After my annual Fourth of July party, the recycling bin brims with a mountainous pile of wine bottles. I imagine the recycling guy considers me a lapsed Friend of Bill, but it doesn’t matter — our nation’s birthday is the day to enjoy everything. In honor of our America’s independence, here are some creative tips to prepare for the celebration.
Introduce the Box
Ignore the naysayers who might not be hip to the newfangled wine-in-a-box. Once derided as an outlet for the worst vinous swill on the planet, wineries now sell good juice you squeeze from the plastic sack housed inside the box, aka the bladder. Within each three-liter “cask” — the box’s cool Aussie nickname — are four bottles of wine, hermetically sealed for your fresh drinking pleasure. Once liquid is drawn out, the bladder compresses to avoid exposure to oxygen — the element that ruins wine — so the wine stays drinkable longer, usually up to nine weeks. It's good for a party because it’s inexpensive, unbreakable, sits handily on your countertop for easy serving, and requires no dangerous-when-drunk corkscrew. Seek out Hardy’s and Black Box selections. (Read more about boxed wines)
Another good use for boxed wine is red sangria, a perennial party-time favorite. Is there anyone who doesn’t love to sip this sweet, fruity concoction? It stretches the party wine dollar and avoids disdain from dastardly label-conscious friends. The best, easiest recipe I’ve found (See other recipes):
1 lemon, 1 orange, 1 lime, 1 apple, all cut into small chunks
1 quart pink lemonade (I use Country Time powered lemonade mix)
1 bottle red wine
1/2 cup sugar
1/2 cup Grand Marnier or other orange liqueur
In a large pitcher, combine all ingredients and stir. Refrigerate at least two hours and serve over ice.
House cocktail, anyone? How about my homegrown recipe for Catalan Kir: cheap Spanish cava with 1/2 ounce of Chambord. An Ocean Breeze: 2 oz. cranberry juice, 2 oz. grapefruit juice, 4 oz. inexpensive bubbly. Or go decadent and serve Ice Wine Martinis: 11/2 oz. high quality vodka with 1/2 oz. ice wine, an unctuously sweet dessert beverage made from frozen grapes. The stuff is expensive, so maximum self-indulgence is achieved.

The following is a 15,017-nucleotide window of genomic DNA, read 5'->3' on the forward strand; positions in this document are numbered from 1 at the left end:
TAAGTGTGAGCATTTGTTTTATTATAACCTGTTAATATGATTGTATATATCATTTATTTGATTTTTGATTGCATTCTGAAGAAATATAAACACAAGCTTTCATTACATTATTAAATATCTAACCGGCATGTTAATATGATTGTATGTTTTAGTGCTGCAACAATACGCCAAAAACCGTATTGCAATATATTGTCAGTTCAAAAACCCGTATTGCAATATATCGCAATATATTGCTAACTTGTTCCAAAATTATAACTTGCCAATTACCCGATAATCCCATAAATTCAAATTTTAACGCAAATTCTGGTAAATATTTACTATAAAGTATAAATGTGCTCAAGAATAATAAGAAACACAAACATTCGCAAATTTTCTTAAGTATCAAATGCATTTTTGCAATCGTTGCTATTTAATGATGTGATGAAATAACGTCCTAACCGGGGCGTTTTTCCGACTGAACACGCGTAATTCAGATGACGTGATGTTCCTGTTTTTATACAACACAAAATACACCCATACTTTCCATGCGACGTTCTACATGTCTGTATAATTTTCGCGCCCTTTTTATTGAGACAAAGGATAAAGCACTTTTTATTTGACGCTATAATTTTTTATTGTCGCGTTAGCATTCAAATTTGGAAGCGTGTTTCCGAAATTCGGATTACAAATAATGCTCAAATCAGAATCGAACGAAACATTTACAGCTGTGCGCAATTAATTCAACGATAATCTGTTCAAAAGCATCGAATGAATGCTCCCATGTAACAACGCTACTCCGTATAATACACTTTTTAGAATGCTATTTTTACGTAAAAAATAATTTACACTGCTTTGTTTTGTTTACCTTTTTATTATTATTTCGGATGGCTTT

How Much to Serve and In What?
Count on three to four glasses per person for a three hour party — there are five servings in a 750-ml bottle. More if your friends are lushes. And as far as glasses, unless you’re trying high-end stuff or analyzing wine, chill out. Plastic glasses are fine — just avoid Styrofoam. And the cops.
La Freynelle 2007 White Bordeaux Entre Deux Mers (France) Entre Deux Mers is a little-known wine region in Bordeaux, so scrumptious wines like this one come cheap. Light, dry and citrusy with bracing acidity, earthy chamomile tea, green grass, wet stones and an almost nutty character. Delicious and quenching. Sw=1. $13. 4.5 stars.
Montecillo 2008 Albariño Verdemar Rías Baixas Albariño is a sadly unfamiliar grape, but I’m hoping people will embrace this crisp, acid-forward, grapefruit-ful wine. Hailing originally from Rías Baixas in northwest Spain’s coastal region, it pairs well with that region’s seafood-centric cuisine. Bodegas Montecillo’s version definitely has grapefruit, lime and generous acidity but also the sweet tang of pineapple and a flinty finish. Super refreshing. Sw=1. $14. 4 stars.
High Note 2007 Malbec Uco Valley Mendoza Malbec is the new merlot -- a rising star in the drinking ranks. And Argentina’s Mendoza region has a lock on the supply. High Note is fruity, with raspberry, bright red cherry, sweet vanilla spice and a swath of earthy coffee down the tongue. Sw=3. $12 (although a Twitter follower said she found it for $9). 4 stars.
Sweetness (Sw) rating: 1-10. Star rating: 1-5. Reach Taylor at firstname.lastname@example.org, on Twitter @tayloreason, and on Facebook.